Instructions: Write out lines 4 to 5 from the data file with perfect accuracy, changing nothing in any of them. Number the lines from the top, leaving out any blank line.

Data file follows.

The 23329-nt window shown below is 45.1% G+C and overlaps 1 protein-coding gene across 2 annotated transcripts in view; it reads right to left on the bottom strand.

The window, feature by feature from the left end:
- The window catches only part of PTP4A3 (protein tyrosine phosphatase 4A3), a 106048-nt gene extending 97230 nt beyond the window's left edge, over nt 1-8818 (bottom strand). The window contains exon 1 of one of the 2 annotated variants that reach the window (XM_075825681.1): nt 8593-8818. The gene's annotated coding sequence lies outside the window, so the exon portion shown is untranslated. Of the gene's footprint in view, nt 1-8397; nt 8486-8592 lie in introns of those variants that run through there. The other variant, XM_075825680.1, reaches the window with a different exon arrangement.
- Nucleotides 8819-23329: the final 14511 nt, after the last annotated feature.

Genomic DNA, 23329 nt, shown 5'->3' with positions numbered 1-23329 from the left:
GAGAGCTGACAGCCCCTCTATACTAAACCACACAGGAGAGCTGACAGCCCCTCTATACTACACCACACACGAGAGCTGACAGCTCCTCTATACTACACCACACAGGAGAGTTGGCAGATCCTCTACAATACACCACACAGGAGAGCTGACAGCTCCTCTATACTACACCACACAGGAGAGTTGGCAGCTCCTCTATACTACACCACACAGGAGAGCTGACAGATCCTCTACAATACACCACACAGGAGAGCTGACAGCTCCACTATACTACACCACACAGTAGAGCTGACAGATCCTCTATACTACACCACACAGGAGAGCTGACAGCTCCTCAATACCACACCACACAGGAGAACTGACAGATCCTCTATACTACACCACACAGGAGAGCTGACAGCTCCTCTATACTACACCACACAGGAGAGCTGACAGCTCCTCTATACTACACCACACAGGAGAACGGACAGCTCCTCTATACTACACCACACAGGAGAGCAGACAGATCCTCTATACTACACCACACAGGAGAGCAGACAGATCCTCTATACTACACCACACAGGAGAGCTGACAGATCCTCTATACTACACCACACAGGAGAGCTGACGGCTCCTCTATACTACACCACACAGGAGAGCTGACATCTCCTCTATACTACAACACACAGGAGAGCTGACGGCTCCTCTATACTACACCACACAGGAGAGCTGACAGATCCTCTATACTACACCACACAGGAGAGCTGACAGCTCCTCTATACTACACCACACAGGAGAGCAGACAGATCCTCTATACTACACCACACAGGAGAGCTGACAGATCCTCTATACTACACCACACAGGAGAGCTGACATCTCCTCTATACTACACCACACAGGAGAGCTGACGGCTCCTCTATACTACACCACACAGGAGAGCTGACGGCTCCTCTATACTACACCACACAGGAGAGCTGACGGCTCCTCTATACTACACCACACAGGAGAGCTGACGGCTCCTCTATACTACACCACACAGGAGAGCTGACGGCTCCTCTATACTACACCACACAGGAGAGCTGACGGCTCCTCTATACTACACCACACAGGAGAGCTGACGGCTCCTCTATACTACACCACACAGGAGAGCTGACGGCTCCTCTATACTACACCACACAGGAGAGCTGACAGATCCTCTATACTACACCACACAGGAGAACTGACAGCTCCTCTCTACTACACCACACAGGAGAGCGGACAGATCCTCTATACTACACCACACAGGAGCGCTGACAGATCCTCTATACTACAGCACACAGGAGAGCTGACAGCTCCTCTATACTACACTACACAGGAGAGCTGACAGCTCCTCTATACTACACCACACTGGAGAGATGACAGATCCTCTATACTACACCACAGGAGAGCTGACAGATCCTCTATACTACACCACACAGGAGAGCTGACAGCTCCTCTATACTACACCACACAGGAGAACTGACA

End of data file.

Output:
- Nucleotides 8819-23329: the final 14511 nt, after the last annotated feature.

Genomic DNA, 23329 nt, shown 5'->3' with positions numbered 1-23329 from the left: